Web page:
Lactic Acidosis LSFC Consortium

Leigh syndrome French Canadian Type (LSFC)

Leigh syndrome French Canadian Type (LSFC) is an inherited metabolic disorder that usually kills children before 4 years of age. First described in 1993 by Dr Morin & colleagues, LSFC is characterized by an energy deficit and deadly lactic acidosis episodes commonly referred to as “crises”. The current incidence of this disease is 1/2000 and it is highly prevalent in the north-eastern region of Quebec where the number of carriers is estimated at 1/23.  In 2003, Dr Rioux & colleagues identified the mutations responsible for the LSFC in the LRPPRC gene thereby enabling prenatal screening. This is a unique screening program offered population-wide for the carrier detection and disease prevention.

The challenge is now to translate this information into treatment. Currently, therapeutic options for LSFC children undergoing crisis are practically nonexistent due to our lack of understanding of the (1) function of the normal LRPPRC protein, and (2) circulating factors triggering the crisis and precipitating death.

 

The Consortium

With the genetic discoveries as the starting point, a collaborative group of scientists was formed to obtain a better biologic understanding of this lethal metabolic disease and to identify therapeutic strategies to improve survival of LSFC patients undergoing a lactic acidosis crisis as well as to prevent and attenuate the detrimental consequences for children that survive the crisis, predominantly major brainstem injuries.  Our team includes pediatricians who treat children with inborn errors of metabolism such as the LSFC and works in close partnership with the Lactic Acidosis Association to insure rapid translation of research results to the target population. Anticipated findings of the proposed research go beyond LSFC patients as they may apply to other conditions involving mitochondrial energetic defects including common chronic diseases such as diabetes and heart failure.

The Consortium receives financial support from the Lactic Acidosis Parents’ Association and from the Canadian Institutes of Health Research. Consortium members are:

John D. Rioux, PhD | Canada Research Chair in Genetics and Genomic Medicine. Dr. Rioux’s group was responsible for mapping the LSFC gene and for identifying the mutations causing this disease. He founded and leads the Consortium.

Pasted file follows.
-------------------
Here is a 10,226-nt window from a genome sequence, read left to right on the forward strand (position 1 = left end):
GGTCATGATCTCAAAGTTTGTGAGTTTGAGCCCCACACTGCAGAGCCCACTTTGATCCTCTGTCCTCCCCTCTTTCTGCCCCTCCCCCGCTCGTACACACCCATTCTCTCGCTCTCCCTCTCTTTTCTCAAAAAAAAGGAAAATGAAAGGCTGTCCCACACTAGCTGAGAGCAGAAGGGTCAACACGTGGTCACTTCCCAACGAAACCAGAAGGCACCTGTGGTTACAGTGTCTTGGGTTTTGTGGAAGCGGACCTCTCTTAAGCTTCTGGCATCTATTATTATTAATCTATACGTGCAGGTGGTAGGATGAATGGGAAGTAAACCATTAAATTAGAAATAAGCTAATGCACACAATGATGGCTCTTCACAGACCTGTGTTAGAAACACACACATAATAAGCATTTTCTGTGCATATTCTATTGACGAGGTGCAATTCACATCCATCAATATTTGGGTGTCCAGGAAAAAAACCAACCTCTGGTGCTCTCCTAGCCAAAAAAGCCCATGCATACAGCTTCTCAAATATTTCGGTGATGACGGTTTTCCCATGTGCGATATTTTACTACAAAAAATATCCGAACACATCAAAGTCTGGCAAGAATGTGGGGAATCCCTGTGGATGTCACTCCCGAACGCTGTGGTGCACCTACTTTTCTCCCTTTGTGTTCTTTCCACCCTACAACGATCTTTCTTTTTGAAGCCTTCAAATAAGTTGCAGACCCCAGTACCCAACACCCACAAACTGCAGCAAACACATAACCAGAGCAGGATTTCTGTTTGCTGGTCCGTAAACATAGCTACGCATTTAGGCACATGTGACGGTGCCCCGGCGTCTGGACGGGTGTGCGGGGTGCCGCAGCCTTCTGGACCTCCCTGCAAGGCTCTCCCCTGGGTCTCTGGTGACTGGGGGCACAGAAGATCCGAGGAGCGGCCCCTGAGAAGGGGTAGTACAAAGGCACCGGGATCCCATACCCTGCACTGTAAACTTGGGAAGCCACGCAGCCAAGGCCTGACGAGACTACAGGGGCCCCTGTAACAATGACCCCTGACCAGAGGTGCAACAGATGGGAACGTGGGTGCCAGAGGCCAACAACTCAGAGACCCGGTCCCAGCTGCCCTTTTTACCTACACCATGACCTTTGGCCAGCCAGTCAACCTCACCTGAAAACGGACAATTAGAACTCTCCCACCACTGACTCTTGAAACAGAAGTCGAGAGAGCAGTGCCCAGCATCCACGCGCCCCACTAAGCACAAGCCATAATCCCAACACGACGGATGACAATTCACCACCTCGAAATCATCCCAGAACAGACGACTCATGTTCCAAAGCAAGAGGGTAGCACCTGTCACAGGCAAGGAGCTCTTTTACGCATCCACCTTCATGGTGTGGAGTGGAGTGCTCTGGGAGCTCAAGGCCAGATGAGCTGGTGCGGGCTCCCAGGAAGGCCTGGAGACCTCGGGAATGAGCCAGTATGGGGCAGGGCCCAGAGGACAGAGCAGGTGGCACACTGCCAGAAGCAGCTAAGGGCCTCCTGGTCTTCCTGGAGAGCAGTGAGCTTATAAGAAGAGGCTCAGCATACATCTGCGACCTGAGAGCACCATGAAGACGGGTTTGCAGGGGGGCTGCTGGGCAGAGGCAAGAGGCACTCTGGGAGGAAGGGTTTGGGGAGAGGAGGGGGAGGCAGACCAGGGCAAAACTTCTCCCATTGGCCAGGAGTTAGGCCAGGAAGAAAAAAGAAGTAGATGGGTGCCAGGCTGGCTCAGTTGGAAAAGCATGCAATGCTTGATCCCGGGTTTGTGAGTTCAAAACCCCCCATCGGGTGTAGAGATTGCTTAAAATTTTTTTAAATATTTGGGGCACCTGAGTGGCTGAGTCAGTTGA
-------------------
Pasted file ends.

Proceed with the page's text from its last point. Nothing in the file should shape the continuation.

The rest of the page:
Christine Des Rosiers, PhD | Professor of Nutrition and Biochemistry at Université de Montréal. Dr. Des Rosiers has gained international recognition for her work on metabolic phenotyping. She oversees the Metabolomics Biomarker Project at the Montreal Heart Institute and is co-leader of the Consortium.

Eric Shoubridge | Full Professor of Human Genetics and Neurology and Neurosurgery at McGill University. Dr. Shoubridge aims to determine the function of the LRPPRC protein in lactic acidosis. Specifically, he is interested in the role of LRPPRC in the mitochondria and why the A354V mutation in the LRPPRC gene causes serious disease.

Catherine Laprise | Professor of Genetics at Université du Québec à Chicoutimi. Dr. Laprise directs the lactic acidosis biobank in Saguenay. She also contributes to the transcriptomic study, a project aimed at identifying predictors of acidotic crises and is developing a project on neurons with other Consortium members.

Yan Burelle | Associate Professor of Pharmacy at Université de Montréal and a FRSQ Junior Research Fellow II. Dr. Burelle aims to establish the effects of mutations in the LRPPRC protein on mitochondrial function and the vulnerability of nerve cells to stress stimuli. In collaboration with other Consortium members, he also tests the efficacy of new therapeutic agents.

Bruce Allen | Associate Professor of Medicine at Université de Montréal and Montreal Heart Institute.

Chantal Bémeur | Assistant Professor of Nutrition at Université de Montréal.

 

Selected Publications

Cuillerier A et al. Loss of Hepatic Lrpprc Alters Mitochondrial Bioenergetics, Regulation of Permeability Transition and Trans-Membrane Ros Diffusion. Hum Mol Genet. 2017 May 31. doi: 10.1093/hmg/ddx202. [Epub ahead of print] [PMID: 28575497]

Thompson Legault et al. A Metabolic Signature of Mitochondrial Dysfunction Revealed through a Monogenic Form of Leigh Syndrome. Cell Rep. 2015 Nov 3;13(5):981-9. doi: 10.1016/j.celrep.2015.09.054. Epub 2015 Oct 22. [PMID: 26565911]

Sasarman F et al. LRPPRC and SLIRP interact in a ribonucleoprotein complex that regulates posttranscriptional gene expression in mitochondria. Mol Biol Cell. 2010 Apr 15;21(8):1315-23 [PMID: 20200222]

Mootha VK et al. Identification of a gene causing human cytochrome c oxidase deficiency by integrative genomics. Proc Natl Acad Sci U S A. 2003 Jan 21;100(2):605-10 [PMID: 12529507]

Lee N et al. A genomewide linkage-disequilibrium scan localizes the Saguenay-Lac-Saint-Jean cytochrome oxidase deficiency to 2p16. Am J Hum Genet. 2001 Feb;68(2):397-409 [PMID: 11156535]

 

Symposiums

First International Colloquium on Leigh's Syndrome French Canadian Type (LSFC) | Poster

 

Relevant Links

Association de l’acidose lactique du Saguenay-Lac-St-Jean

Génome Québec: Working for the Prevention of Lactic Acidosis